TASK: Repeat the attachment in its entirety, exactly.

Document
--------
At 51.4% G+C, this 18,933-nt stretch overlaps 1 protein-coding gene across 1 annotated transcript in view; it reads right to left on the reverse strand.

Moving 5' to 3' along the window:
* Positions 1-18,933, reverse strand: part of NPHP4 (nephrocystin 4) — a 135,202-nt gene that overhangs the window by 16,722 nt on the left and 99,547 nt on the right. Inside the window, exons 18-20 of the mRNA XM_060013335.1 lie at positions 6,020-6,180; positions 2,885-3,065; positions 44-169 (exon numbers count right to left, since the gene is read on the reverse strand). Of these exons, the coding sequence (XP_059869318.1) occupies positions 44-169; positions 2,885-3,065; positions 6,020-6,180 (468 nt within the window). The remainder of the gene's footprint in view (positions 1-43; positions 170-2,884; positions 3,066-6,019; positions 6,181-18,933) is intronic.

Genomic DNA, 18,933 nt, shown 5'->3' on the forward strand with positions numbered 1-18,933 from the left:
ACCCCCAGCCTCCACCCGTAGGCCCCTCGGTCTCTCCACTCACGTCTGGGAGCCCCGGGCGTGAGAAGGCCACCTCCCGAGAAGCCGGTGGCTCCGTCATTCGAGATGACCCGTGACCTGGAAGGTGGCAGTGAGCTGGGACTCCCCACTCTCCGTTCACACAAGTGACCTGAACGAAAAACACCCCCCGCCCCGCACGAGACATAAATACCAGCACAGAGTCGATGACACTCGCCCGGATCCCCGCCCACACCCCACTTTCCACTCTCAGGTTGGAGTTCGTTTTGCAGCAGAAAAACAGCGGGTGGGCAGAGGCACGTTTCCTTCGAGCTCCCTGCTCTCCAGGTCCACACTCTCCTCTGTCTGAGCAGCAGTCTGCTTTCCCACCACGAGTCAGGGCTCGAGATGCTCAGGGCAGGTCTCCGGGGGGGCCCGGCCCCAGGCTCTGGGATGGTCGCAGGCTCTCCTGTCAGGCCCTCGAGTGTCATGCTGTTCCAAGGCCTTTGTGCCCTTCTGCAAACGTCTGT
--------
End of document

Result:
At 51.4% G+C, this 18,933-nt stretch overlaps 1 protein-coding gene across 1 annotated transcript in view; it reads right to left on the reverse strand.

Moving 5' to 3' along the window:
* Positions 1-18,933, reverse strand: part of NPHP4 (nephrocystin 4) — a 135,202-nt gene that overhangs the window by 16,722 nt on the left and 99,547 nt on the right. Inside the window, exons 18-20 of the mRNA XM_060013335.1 lie at positions 6,020-6,180; positions 2,885-3,065; positions 44-169 (exon numbers count right to left, since the gene is read on the reverse strand). Of these exons, the coding sequence (XP_059869318.1) occupies positions 44-169; positions 2,885-3,065; positions 6,020-6,180 (468 nt within the window). The remainder of the gene's footprint in view (positions 1-43; positions 170-2,884; positions 3,066-6,019; positions 6,181-18,933) is intronic.

Genomic DNA, 18,933 nt, shown 5'->3' on the forward strand with positions numbered 1-18,933 from the left:
ACCCCCAGCCTCCACCCGTAGGCCCCTCGGTCTCTCCACTCACGTCTGGGAGCCCCGGGCGTGAGAAGGCCACCTCCCGAGAAGCCGGTGGCTCCGTCATTCGAGATGACCCGTGACCTGGAAGGTGGCAGTGAGCTGGGACTCCCCACTCTCCGTTCACACAAGTGACCTGAACGAAAAACACCCCCCGCCCCGCACGAGACATAAATACCAGCACAGAGTCGATGACACTCGCCCGGATCCCCGCCCACACCCCACTTTCCACTCTCAGGTTGGAGTTCGTTTTGCAGCAGAAAAACAGCGGGTGGGCAGAGGCACGTTTCCTTCGAGCTCCCTGCTCTCCAGGTCCACACTCTCCTCTGTCTGAGCAGCAGTCTGCTTTCCCACCACGAGTCAGGGCTCGAGATGCTCAGGGCAGGTCTCCGGGGGGGCCCGGCCCCAGGCTCTGGGATGGTCGCAGGCTCTCCTGTCAGGCCCTCGAGTGTCATGCTGTTCCAAGGCCTTTGTGCCCTTCTGCAAACGTCTGT